If you want to protect the world’s only grass-eating monkey, saving the grass is a good start. But Admassu Getaneh’s forebears weren’t in it for geladas.

By Craig Welch (National Geographic) |

It’s daybreak at 11,000 feet, and somewhere below, the monkeys are stirring.

Admassu Getaneh marches past flowering herbs and thick grass along the edge of a plateau in the central Ethiopian Highlands. Morning sun glints off his Kalashnikov rifle. At his feet basalt pillars plunge down to East Africa’s Great Rift Valley. Soon an unearthly screeching will begin as hundreds of primates awaken from their nightly cliffside slumber and vault onto the plateau like an army of furry circus performers. But Admassu Getaneh isn’t here to see that.

Short and slight in camouflage gear, Admassu Getaneh turns his back to the escarpment. He raises his binoculars. “I can see all the action this way,” he explains. Theropithecus gelada, sometimes called the bleeding heart monkey, may not draw Admassu’s attention. But his presence helps explain why geladas here thrive.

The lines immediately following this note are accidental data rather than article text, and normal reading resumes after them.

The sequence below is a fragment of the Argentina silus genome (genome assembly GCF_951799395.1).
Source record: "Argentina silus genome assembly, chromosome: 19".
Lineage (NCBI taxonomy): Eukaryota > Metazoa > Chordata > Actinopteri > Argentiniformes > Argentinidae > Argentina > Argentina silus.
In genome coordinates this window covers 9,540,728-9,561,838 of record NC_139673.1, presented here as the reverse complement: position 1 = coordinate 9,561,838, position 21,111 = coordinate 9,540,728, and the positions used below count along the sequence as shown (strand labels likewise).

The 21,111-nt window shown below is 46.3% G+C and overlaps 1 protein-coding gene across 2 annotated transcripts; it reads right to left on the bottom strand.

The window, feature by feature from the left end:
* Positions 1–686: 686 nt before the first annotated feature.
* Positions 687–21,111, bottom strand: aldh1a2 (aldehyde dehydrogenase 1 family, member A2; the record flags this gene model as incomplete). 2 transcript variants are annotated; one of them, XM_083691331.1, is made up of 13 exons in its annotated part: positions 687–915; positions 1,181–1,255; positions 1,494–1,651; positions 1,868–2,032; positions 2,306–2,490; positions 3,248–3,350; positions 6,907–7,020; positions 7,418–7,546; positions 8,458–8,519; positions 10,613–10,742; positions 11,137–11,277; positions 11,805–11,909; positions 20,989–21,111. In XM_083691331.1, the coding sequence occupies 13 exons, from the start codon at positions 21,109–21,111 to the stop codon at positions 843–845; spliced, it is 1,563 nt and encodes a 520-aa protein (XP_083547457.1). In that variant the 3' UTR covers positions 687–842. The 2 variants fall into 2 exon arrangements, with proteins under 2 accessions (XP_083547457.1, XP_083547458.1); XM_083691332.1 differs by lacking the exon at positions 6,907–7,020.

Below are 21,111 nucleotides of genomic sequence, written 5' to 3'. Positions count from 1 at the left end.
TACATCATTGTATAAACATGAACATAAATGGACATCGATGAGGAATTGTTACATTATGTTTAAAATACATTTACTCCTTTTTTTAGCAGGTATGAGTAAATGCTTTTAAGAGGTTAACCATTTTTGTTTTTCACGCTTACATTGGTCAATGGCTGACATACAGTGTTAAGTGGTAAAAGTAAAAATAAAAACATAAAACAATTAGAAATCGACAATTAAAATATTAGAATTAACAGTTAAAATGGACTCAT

On and off for nearly half a millennium, rural enforcers have done what he’s doing today: patrolling the perimeter of a 42-square-mile high savanna called the Menz-Guassa Community Conservation Area, or simply, Guassa. Admassu Getaneh, a hired gun and former soldier, is here to make sure that no one steals or ruins the grass.

If you want to protect the world’s only grass-eating monkey, saving the grass is a good start. But Admassu Getaneh’s forebears weren’t in it for geladas. They were trying to save themselves. Native vegetation is everything in the highlands. Slender, sturdy stalks get strung into thatch and used for roofs. Men braid grass into rope. Women and children tie blades, sheaths, and stems into brooms and torches. Grass gets stuffed into mattresses. The prickly shafts even drive off fleas.

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